The Red Sox front office will have a ton of moving parts this offseason, but Sox special advisor to baseball operations Tony La Russa isn’t going anywhere. La Russa’s title fell under former Sox head of baseball operations, Dave Dombrowski, but after Dombrowski was fired two weeks ago, La Russa’s position could have been in jeopardy. The fact that he’s staying on board is something that excites manager Alex Cora.
“He’s a very important part of the organization,” Cora said before the Sox’ 5-4 loss to the Rays in 11 innings Friday. “I’m glad that he’s always available. He sees the game in a different way that’s positive for everybody. In this game, everybody thinks the game has to be this way numbers-wise. But, no, there’s more than that. He’s been through everything. He’s a very successful person.”
As a first-year manager last season, Cora said having a former manager to lean on was helpful, which was what the Sox wanted out of La Russa.
“He would give me a check-up like every 15 days,” Cora said. “He would write like a letter or some [of the] things he saw that were positive and the not so positive. In every season there are different things that go on.”
However, with Cora going into his third season, the Sox see La Russa taking on a different role, keying in more on staff development.
The Sox are now officially out of postseason contention, meaning Cora won’t have to go to his high-leverage relievers as much, something the Sox relied on a ton this summer. One of the relievers you can expect to see shut down is 22-year-old Darwinzon Hernandez. The Sox are being careful with Hernandez. He hadn’t pitched since Sept. 12 after being a southpaw the club depended on for most of their summer run.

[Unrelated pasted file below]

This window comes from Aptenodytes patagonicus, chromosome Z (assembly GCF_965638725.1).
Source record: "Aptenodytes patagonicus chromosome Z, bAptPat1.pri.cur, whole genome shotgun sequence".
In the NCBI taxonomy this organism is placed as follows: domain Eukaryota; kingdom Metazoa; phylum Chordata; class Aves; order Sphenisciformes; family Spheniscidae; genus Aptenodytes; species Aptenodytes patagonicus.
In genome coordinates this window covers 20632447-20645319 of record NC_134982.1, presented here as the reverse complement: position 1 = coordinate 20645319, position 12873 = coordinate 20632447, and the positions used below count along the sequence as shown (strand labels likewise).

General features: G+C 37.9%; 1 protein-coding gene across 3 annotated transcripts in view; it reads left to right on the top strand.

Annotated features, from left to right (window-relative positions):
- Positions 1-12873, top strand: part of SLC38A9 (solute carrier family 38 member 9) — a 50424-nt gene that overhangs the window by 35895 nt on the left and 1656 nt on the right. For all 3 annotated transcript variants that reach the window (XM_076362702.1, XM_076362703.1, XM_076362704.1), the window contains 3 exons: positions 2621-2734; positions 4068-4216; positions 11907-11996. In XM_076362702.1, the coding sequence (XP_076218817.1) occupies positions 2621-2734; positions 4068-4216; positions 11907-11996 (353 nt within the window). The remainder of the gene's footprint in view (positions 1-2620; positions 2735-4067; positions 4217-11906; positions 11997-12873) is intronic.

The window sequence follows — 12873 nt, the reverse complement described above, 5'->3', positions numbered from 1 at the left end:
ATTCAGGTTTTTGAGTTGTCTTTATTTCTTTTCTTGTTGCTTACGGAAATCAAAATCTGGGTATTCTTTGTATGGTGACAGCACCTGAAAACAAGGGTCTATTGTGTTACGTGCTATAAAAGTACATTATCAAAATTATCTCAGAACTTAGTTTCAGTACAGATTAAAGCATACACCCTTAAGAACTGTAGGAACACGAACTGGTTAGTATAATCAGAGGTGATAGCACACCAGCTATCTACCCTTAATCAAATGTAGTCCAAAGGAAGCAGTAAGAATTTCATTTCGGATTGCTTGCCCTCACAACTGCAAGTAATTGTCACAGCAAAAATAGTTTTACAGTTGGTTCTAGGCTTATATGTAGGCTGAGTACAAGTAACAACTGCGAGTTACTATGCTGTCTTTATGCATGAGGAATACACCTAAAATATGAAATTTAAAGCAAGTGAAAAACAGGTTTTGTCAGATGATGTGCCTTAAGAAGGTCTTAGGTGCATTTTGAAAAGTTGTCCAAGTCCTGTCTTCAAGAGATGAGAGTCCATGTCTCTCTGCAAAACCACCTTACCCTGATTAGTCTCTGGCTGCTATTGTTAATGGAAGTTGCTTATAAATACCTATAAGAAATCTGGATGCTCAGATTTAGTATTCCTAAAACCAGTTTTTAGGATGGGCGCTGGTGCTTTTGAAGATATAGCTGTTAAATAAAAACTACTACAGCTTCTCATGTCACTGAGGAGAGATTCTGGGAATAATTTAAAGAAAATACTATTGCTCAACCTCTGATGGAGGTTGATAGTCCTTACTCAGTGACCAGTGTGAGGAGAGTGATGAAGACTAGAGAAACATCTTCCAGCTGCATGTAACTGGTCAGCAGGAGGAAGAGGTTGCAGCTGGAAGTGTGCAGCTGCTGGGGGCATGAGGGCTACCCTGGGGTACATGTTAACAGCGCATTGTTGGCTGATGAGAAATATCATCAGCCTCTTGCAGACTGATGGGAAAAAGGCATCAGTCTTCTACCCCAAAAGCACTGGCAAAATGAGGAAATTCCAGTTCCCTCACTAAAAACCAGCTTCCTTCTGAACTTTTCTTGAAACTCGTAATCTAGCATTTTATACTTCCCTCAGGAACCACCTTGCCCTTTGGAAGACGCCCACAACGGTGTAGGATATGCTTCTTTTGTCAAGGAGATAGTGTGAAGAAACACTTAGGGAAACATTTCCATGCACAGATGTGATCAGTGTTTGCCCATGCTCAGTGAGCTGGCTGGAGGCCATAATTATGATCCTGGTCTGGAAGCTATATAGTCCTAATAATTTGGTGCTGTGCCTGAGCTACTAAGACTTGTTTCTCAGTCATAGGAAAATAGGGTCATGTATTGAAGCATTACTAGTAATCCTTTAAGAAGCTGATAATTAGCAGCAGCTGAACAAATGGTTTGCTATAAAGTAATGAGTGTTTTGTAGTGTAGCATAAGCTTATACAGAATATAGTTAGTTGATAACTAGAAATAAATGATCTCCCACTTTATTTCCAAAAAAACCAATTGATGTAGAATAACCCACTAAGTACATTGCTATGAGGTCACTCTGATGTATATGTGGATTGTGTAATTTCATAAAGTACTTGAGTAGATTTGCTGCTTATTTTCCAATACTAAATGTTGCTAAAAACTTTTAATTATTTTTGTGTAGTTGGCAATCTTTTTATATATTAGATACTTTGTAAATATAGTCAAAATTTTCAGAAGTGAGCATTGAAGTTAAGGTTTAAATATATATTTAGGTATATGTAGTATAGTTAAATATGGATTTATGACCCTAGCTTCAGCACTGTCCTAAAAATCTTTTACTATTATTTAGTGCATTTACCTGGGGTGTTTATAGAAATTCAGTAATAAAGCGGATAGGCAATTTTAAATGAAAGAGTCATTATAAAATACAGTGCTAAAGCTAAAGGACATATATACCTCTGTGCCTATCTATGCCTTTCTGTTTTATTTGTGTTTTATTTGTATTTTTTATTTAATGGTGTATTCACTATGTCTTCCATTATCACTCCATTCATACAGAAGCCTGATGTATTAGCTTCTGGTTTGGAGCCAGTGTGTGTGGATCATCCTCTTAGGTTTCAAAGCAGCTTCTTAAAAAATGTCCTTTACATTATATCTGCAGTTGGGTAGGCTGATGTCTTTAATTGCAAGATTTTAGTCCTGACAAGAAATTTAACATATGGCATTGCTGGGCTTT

Cora said he’ll make two appearances this weekend and then he will shut him down for the remainder of the year.
“This is the first time he’s gone through this as far as relieving,” Cora said. “He never went back-to-back days in the minor leagues. He never pitched three days in a row in the minor leagues.”
In Friday’s relief appearance, you saw some of what Cora’s alluded to. Hernandez looked gassed. With one out in the seventh and the Sox clinging to a 2-0 lead, Hernandez allowed a single then two walks to load the bases. The velocity was there, but the command wasn’t. He threw 16 pitches that inning, just seven of them were strikes.
Hernandez came up as a starter, but has made his mark in the Sox’ bullpen, where he put together an impressive showing this year.
Before Friday’s blunder, Hernandez posted a 3.68 ERA with 56 strikeouts in 29⅓ innings. He’s pitched on back-to-back days three times since July 30. His most recent back-to-back outings came in early September against the Minnesota Twins.
“We’ve seen enough,” Cora said. “We know he’s a guy we can count on. Just a [couple] more [outings] and that will be good for him. Get ready for next year.”
The Sox plan on using him in a relief role moving forward.
There’s just over a week left in the season, but Heath Hembree wants to finish it on the mound. He threw a simulated game Friday and said it was positive.
“It feels good,” Hembree said. “I worked hard these last few weeks just to kind of get back.”
Hembree was scheduled to throw the simulated game last Saturday. Then the team postponed it to Tuesday. That didn’t happen after Hembree felt soreness in his elbow, putting his season in jeopardy. If Hembree’s elbow responds in the coming days, Cora said most likely they’ll activate him for their upcoming Texas series.
“It’s a personal thing,” Hembree said. “I want to see the season out to the end. I take a lot of pride in being on the field.”
Chavis done for now
The Sox will shut down Michael Chavis (oblique) for the season. He’ll play winter ball for Criollos de Caguas in the Puerto Rico Winter League. He will see some time in left field. Chris Sale (elbow) is here with the team in Tampa but there are no updates on when he’ll see Dr. James Andrews again.
Julian McWilliams can be reached at firstname.lastname@example.org.